Northwest Coast clam gardens nearly 2,000 years older than previously thought
A study led by SFU archaeology professor Dana Lepofsky and Hakai Institute researcher Nicole Smith reveals that clam gardens, ancient Indigenous food security systems located along B.C.’s coast, date back at least 3,500 years–almost 2,000 years older than previously thought. These human-built beach terraces continue to create habitat for clams and other sea creatures to flourish in the area.
For thousands of years, First Nations of the Northwest Coast, from Alaska to Washington, relied on clams as a staple food. Clam gardens have helped Indigenous peoples prevent the depletion of this important food resource despite ongoing harvesting to support the growth of dense and widespread human populations.
“Oral traditions, songs, and local Indigenous knowledge, as well as the archaeological record indicate that clam gardens were built and used throughout the coast,” says Dana Lepofsky. “However, because clam gardens are constructed of rock, it is difficult to determine the age of these features using standard archaeological techniques.
“The findings in this study provide unequivocal evidence for long-term and sustainable management of coastal ecosystems by Northwest Coast peoples — and supports what they have always said about their traditional marine management practices.”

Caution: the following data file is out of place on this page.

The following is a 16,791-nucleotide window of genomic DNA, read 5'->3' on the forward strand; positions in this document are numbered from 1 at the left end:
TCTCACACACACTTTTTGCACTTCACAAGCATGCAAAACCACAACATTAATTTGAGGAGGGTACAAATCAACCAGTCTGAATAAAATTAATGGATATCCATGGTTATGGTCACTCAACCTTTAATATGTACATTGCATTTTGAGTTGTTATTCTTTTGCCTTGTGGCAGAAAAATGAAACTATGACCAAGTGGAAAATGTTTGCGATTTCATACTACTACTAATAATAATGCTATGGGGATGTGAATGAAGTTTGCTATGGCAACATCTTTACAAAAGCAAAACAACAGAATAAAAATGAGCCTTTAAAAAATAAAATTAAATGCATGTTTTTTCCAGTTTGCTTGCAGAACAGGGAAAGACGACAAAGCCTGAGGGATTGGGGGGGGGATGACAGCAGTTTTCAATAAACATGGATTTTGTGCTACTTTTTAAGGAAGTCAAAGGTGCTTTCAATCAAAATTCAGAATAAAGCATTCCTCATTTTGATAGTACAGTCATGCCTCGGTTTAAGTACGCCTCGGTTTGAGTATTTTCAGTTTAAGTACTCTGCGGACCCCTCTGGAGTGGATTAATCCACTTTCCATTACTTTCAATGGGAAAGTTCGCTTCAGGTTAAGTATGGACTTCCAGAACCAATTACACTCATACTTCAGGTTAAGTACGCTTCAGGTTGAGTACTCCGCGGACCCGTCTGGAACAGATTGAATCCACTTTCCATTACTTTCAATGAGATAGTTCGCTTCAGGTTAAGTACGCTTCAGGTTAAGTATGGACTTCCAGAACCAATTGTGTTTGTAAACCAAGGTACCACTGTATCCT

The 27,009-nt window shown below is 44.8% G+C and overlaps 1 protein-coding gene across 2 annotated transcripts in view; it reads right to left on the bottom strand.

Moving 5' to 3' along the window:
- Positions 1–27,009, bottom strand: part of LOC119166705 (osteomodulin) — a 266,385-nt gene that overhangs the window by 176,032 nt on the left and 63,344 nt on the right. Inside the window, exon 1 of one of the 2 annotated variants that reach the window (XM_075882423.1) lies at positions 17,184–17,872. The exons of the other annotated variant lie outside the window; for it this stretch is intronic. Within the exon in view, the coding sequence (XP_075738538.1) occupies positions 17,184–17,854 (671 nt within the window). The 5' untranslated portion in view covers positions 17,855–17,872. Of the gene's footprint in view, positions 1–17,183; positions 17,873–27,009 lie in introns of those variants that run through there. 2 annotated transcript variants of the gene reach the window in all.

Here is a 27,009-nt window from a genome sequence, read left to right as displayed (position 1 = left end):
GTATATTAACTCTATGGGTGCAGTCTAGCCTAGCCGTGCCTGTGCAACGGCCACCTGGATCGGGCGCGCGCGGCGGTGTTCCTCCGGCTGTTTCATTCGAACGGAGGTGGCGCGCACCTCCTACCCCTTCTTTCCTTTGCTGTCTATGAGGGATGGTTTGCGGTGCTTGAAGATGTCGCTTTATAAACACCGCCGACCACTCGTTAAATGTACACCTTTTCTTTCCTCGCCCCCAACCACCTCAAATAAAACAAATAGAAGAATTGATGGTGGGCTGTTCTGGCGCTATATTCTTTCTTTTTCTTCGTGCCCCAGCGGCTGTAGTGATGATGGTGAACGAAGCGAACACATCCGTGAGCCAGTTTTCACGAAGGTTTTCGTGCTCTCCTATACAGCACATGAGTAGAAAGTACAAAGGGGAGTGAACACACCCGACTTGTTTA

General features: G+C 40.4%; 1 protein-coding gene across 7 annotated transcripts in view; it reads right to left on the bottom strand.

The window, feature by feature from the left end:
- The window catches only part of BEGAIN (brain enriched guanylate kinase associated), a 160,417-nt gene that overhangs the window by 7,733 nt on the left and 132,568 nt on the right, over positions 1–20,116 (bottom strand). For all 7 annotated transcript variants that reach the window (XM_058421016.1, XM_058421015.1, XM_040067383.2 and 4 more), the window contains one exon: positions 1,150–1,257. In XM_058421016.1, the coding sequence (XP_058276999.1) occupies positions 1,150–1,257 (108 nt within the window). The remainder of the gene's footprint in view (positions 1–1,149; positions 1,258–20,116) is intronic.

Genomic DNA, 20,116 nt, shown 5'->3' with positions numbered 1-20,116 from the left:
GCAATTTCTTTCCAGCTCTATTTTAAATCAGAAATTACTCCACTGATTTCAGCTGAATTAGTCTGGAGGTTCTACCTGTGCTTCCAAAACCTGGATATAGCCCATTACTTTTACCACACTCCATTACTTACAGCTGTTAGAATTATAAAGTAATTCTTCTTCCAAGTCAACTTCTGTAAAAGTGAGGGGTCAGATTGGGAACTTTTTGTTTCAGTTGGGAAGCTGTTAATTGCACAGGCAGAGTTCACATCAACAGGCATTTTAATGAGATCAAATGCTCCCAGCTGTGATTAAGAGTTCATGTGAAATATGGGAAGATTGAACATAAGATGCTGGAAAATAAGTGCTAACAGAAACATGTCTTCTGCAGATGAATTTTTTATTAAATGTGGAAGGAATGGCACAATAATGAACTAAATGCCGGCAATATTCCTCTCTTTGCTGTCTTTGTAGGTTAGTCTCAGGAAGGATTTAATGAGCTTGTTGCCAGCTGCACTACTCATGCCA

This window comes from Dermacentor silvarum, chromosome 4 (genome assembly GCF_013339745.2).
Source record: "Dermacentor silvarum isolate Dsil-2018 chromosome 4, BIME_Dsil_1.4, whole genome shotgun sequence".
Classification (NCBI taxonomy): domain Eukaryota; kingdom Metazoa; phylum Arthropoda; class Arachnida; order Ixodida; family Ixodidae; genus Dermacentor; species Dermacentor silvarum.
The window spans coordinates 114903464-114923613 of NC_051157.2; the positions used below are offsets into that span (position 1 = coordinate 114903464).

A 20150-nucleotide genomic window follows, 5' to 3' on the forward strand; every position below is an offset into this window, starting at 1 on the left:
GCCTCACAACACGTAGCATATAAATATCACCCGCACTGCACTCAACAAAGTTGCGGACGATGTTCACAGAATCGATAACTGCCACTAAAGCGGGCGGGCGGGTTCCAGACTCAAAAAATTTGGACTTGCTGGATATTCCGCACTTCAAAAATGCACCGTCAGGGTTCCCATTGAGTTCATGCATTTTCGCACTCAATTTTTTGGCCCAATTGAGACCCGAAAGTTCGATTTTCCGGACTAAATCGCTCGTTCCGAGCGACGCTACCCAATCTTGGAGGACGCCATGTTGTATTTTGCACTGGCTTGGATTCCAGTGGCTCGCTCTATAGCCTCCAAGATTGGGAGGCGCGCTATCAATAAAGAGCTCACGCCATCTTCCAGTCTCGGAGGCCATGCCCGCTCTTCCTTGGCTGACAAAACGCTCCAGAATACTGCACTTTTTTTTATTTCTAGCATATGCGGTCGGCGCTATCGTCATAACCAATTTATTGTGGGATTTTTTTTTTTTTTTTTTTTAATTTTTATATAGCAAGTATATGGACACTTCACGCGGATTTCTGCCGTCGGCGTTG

For the study, published in PLOS ONE, the researchers analyzed multiple clam gardens located on Quadra Island, British Columbia. They used radiocarbon dating on the clams and other marine organisms that were trapped when the clam garden walls were built, as well as the accumulating sediment.
The researchers combined this information with the history of changing sea levels in the area to achieve a more accurate read than previous studies.
“This traditional form of mariculture has been used continuously for 3500 years and into the present day, and it holds potential to become a model for how local, sustainable food systems could operate in the future,” says Nicole Smith.
Press release from Simon Fraser University